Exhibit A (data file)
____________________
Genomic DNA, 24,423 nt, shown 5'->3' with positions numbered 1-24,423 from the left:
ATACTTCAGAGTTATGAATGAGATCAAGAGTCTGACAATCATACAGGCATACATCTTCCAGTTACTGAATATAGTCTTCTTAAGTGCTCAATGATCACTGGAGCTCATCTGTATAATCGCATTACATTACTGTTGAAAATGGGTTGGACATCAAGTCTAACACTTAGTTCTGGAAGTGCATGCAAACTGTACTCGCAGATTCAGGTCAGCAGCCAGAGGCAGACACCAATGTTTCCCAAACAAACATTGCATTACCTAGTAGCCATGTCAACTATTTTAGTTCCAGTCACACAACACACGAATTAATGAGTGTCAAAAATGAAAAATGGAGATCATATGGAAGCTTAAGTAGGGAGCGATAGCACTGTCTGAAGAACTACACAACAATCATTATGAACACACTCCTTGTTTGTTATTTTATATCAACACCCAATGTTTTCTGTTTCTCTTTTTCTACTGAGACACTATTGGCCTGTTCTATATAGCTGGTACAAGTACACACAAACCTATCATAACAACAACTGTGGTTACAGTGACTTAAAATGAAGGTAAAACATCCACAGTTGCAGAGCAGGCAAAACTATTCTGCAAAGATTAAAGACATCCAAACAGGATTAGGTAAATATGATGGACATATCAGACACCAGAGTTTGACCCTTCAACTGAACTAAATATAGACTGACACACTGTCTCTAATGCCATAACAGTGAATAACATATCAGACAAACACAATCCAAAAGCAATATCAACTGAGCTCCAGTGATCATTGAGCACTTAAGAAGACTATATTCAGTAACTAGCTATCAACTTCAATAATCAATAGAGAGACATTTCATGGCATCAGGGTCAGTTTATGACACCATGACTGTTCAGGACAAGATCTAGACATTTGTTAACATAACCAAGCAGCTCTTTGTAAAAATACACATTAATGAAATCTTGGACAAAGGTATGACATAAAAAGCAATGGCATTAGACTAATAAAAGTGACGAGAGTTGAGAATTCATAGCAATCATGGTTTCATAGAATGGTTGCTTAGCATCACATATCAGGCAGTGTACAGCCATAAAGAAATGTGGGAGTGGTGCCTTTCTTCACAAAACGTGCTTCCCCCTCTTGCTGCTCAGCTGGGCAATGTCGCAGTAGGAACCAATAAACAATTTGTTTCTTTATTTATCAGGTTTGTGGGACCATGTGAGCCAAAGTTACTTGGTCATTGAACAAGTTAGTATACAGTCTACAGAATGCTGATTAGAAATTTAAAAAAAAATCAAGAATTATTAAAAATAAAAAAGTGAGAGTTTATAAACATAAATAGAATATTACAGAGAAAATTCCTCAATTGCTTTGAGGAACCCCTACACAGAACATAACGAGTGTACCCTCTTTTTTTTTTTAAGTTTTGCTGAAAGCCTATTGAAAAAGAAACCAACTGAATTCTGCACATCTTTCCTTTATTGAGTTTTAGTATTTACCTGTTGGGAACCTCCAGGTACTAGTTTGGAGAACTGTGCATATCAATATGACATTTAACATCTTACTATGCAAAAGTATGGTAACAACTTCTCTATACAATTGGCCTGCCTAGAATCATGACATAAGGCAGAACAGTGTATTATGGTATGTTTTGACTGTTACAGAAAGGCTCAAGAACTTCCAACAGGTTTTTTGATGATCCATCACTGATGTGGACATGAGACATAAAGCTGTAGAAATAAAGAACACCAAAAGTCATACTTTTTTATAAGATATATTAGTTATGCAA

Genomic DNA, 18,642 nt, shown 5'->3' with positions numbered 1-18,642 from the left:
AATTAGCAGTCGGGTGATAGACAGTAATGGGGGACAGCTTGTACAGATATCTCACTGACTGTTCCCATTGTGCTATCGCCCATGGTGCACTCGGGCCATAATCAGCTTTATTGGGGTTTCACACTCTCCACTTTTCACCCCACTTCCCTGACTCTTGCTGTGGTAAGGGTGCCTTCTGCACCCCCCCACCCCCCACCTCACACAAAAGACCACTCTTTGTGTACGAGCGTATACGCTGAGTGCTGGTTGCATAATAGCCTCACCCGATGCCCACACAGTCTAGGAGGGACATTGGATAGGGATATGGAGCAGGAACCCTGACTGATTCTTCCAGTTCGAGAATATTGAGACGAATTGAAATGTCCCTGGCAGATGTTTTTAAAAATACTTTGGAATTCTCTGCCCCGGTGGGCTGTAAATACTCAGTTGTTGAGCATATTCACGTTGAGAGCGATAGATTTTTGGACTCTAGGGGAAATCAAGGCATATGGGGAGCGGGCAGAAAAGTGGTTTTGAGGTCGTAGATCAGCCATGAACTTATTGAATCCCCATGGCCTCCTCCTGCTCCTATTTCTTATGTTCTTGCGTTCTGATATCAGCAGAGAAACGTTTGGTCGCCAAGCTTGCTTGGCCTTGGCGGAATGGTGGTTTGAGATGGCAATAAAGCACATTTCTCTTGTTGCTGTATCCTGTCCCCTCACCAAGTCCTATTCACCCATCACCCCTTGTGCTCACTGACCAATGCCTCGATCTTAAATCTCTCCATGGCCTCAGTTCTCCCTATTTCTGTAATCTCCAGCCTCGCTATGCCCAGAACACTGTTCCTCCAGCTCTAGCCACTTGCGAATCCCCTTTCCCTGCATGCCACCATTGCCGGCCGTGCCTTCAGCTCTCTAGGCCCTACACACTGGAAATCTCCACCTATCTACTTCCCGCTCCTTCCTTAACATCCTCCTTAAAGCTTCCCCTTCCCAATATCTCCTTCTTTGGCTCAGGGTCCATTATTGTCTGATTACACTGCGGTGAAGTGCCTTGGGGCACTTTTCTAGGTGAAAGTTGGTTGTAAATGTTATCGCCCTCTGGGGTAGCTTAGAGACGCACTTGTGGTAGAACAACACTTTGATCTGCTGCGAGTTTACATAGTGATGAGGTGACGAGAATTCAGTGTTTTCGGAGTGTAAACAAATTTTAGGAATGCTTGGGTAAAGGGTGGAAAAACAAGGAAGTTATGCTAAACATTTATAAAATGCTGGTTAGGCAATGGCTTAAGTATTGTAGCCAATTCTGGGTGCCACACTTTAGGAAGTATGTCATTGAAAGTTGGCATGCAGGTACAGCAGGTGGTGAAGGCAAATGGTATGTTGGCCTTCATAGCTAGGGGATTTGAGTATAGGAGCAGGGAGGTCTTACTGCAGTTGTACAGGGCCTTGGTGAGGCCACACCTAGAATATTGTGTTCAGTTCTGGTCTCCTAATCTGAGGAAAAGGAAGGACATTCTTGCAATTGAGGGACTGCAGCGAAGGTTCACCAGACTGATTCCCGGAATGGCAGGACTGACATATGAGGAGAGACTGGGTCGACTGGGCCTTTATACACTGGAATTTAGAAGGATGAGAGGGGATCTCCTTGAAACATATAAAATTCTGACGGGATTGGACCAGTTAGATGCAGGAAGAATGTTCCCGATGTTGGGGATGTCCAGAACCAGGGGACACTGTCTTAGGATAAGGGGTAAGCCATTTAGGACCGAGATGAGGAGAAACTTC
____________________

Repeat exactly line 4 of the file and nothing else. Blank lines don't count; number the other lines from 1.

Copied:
AATTAGCAGTCGGGTGATAGACAGTAATGGGGGACAGCTTGTACAGATATCTCACTGACTGTTCCCATTGTGCTATCGCCCATGGTGCACTCGGGCCATAATCAGCTTTATTGGGGTTTCACACTCTCCACTTTTCACCCCACTTCCCTGACTCTTGCTGTGGTAAGGGTGCCTTCTGCACCCCCCCACCCCCCACCTCACACAAAAGACCACTCTTTGTGTACGAGCGTATACGCTGAGTGCTGGTTGCATAATAGCCTCACCCGATGCCCACACAGTCTAGGAGGGACATTGGATAGGGATATGGAGCAGGAACCCTGACTGATTCTTCCAGTTCGAGAATATTGAGACGAATTGAAATGTCCCTGGCAGATGTTTTTAAAAATACTTTGGAATTCTCTGCCCCGGTGGGCTGTAAATACTCAGTTGTTGAGCATATTCACGTTGAGAGCGATAGATTTTTGGACTCTAGGGGAAATCAAGGCATATGGGGAGCGGGCAGAAAAGTGGTTTTGAGGTCGTAGATCAGCCATGAACTTATTGAATCCCCATGGCCTCCTCCTGCTCCTATTTCTTATGTTCTTGCGTTCTGATATCAGCAGAGAAACGTTTGGTCGCCAAGCTTGCTTGGCCTTGGCGGAATGGTGGTTTGAGATGGCAATAAAGCACATTTCTCTTGTTGCTGTATCCTGTCCCCTCACCAAGTCCTATTCACCCATCACCCCTTGTGCTCACTGACCAATGCCTCGATCTTAAATCTCTCCATGGCCTCAGTTCTCCCTATTTCTGTAATCTCCAGCCTCGCTATGCCCAGAACACTGTTCCTCCAGCTCTAGCCACTTGCGAATCCCCTTTCCCTGCATGCCACCATTGCCGGCCGTGCCTTCAGCTCTCTAGGCCCTACACACTGGAAATCTCCACCTATCTACTTCCCGCTCCTTCCTTAACATCCTCCTTAAAGCTTCCCCTTCCCAATATCTCCTTCTTTGGCTCAGGGTCCATTATTGTCTGATTACACTGCGGTGAAGTGCCTTGGGGCACTTTTCTAGGTGAAAGTTGGTTGTAAATGTTATCGCCCTCTGGGGTAGCTTAGAGACGCACTTGTGGTAGAACAACACTTTGATCTGCTGCGAGTTTACATAGTGATGAGGTGACGAGAATTCAGTGTTTTCGGAGTGTAAACAAATTTTAGGAATGCTTGGGTAAAGGGTGGAAAAACAAGGAAGTTATGCTAAACATTTATAAAATGCTGGTTAGGCAATGGCTTAAGTATTGTAGCCAATTCTGGGTGCCACACTTTAGGAAGTATGTCATTGAAAGTTGGCATGCAGGTACAGCAGGTGGTGAAGGCAAATGGTATGTTGGCCTTCATAGCTAGGGGATTTGAGTATAGGAGCAGGGAGGTCTTACTGCAGTTGTACAGGGCCTTGGTGAGGCCACACCTAGAATATTGTGTTCAGTTCTGGTCTCCTAATCTGAGGAAAAGGAAGGACATTCTTGCAATTGAGGGACTGCAGCGAAGGTTCACCAGACTGATTCCCGGAATGGCAGGACTGACATATGAGGAGAGACTGGGTCGACTGGGCCTTTATACACTGGAATTTAGAAGGATGAGAGGGGATCTCCTTGAAACATATAAAATTCTGACGGGATTGGACCAGTTAGATGCAGGAAGAATGTTCCCGATGTTGGGGATGTCCAGAACCAGGGGACACTGTCTTAGGATAAGGGGTAAGCCATTTAGGACCGAGATGAGGAGAAACTTC